The Palace – a review

I ended up watching the four first episodes of the British series, The Palace, a while ago. Obviously, it may not be fair to judge an entire series on so few episodes, but these were some of my thoughts.

I’ve heard say that The Palace was supposed to be the British answer to the West Wing. I’ll just say that in that aspect, I think they’ve failed miserably. Now, the West Wing is one of my favourite television series, so it may be hard for the Palace  to measure up, even from the start, I suppose.

But where the West Wing has interesting plot-lines, humour, and characters you feel for and want to get to know; the Palace seems to have neither. The West Wing was originally intended to be more about the staff than the president; the Palace seems to be focusing mostly about the scandals of the royal family, and intrigues therein, with a minor dash of staff alongside it.

We enter the series at the historic time. The King is dead. Long live the King. Only, the Prince of Wales is a 20-something who enjoys going to night-clubs instead of to the opera, homeless shelters or most charitable things, really. His older sister thinks she should be the Queen instead, because she does all the above.

The latter point is one where I think the casting directors and writers went wrong. They seem to have focused so much on making this a drama, that it gets Dallas-esque proportions in terms of scandals and intrigue. Where we could easily have been rooting for the sister, based on date of birth and pure suitability, I ended up actively despising the character. She was as unsympathetic as she could possibly turn out to be, and I’m not sure if it was the writing, the acting or a mixture of both.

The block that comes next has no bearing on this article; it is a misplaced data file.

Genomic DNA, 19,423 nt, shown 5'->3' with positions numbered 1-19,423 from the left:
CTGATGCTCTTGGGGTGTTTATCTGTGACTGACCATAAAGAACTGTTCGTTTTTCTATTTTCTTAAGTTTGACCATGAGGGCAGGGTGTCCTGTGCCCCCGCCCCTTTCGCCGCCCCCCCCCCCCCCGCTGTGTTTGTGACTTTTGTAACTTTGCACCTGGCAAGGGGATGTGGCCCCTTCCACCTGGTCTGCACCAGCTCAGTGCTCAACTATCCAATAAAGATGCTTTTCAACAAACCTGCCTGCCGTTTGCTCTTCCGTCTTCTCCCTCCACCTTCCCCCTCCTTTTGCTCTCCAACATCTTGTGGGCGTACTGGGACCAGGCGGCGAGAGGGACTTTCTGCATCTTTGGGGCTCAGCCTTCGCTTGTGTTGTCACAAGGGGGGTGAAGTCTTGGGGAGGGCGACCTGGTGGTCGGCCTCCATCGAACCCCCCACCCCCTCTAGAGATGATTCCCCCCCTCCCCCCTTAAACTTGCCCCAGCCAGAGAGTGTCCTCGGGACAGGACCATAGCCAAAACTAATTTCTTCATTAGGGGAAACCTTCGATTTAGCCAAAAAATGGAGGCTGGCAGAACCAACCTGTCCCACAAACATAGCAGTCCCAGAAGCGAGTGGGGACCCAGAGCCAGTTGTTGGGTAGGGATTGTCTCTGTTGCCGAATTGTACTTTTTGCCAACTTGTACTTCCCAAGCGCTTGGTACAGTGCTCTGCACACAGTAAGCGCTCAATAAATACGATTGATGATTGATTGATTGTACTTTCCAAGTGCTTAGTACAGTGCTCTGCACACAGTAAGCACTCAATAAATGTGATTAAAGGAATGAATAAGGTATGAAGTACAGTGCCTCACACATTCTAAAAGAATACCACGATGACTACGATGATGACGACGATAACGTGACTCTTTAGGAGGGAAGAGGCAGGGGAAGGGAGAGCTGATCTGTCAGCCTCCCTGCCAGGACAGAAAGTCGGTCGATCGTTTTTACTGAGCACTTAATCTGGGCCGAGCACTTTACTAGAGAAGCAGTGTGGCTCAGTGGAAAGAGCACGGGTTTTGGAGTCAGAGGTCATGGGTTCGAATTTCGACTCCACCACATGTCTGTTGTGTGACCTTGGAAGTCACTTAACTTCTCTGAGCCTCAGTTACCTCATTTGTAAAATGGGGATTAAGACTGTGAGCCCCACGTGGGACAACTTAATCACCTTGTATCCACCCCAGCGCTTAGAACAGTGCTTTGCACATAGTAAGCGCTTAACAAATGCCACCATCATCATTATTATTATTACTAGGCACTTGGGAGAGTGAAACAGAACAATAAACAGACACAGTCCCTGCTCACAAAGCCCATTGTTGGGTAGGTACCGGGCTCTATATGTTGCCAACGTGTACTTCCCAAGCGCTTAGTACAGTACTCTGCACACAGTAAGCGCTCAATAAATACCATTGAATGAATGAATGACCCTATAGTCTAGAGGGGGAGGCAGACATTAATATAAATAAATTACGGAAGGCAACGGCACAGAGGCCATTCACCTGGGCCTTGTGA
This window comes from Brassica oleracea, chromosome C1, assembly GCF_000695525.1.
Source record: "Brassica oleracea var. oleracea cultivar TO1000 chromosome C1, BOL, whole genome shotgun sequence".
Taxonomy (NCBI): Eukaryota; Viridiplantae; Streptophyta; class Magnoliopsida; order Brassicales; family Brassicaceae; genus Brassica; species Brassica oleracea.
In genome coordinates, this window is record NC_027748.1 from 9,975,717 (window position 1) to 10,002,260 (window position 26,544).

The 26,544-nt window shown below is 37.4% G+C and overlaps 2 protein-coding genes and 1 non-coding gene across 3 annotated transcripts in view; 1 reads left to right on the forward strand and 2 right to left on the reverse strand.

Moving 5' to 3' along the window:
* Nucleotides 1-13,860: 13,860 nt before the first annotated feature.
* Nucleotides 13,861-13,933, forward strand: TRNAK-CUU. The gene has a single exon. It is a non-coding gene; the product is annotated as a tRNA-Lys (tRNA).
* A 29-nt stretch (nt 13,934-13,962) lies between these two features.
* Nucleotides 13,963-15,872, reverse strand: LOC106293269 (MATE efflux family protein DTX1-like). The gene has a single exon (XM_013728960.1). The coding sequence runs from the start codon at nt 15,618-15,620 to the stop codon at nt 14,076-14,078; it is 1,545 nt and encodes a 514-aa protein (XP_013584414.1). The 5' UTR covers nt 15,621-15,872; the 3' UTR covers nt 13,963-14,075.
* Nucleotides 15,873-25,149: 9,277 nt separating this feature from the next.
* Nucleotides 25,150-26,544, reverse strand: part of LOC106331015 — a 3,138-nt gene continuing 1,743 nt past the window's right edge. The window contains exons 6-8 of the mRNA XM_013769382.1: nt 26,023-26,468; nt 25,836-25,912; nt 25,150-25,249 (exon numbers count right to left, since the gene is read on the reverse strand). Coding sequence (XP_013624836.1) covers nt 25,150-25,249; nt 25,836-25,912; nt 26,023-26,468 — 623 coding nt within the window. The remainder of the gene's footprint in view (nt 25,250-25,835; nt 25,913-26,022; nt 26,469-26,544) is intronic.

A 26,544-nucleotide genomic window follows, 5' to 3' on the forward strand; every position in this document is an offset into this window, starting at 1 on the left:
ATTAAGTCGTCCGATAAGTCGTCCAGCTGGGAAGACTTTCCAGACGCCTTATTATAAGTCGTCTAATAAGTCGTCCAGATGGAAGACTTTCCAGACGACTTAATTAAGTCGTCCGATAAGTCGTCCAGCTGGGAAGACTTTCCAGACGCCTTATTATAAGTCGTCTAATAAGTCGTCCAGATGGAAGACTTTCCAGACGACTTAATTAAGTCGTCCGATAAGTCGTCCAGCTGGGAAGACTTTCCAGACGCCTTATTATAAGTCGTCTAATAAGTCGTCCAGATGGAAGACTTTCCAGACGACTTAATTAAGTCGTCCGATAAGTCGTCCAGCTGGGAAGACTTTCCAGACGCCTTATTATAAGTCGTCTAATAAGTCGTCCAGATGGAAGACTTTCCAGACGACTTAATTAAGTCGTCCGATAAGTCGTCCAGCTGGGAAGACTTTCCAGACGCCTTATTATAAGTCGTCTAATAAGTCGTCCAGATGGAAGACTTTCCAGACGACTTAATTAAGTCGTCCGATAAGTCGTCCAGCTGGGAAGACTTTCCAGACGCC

There are other similar missteps in casting. I would say there are some excellent pieces in there, but not many.

Jane Asher as the Dowager Queen is marvellous, and the youngest princess, who is leaning towards punk and teenage rebellion is also fairly decent. The Private Secretary to the King, is a bit like Leo… to a young and inexperienced Bartlet, who doesn’t listen most of the time. The Private Secretary’s assistant, also quite good casting, is writing her book about the royals, on the side, and she has loads of things to tell, considering the scrapes she’s continually bringing them out off.

Interesting pieces to watch includes the difference in attitude between the younger and the older staff – the ones who have been there forever, would do anything for the royals to stay out of trouble with the press, as opposed to many of the younger ones. I can well imagine it being like that in real life as well.

At the time the project first came out in the press, I think I said something about using a fictional country, so they could do whatever they liked with the royals. (Meg Cabot, looking at you…) But the British setting is one of the things that is working well for me; the history, the pageantry, the crowds, the press – it had all that was needed to become a serious high-quality drama. Instead… well, we have something which seems to want to be more a soap than a drama.

While there are good bits in there, the majority of the time, the overall result is really quite cringe-worthy.

By Anne

Anne is a librarian by day. By night, she reads. She knits. She watches movies and television shows. She enjoys board games. And posting on royal related forums.

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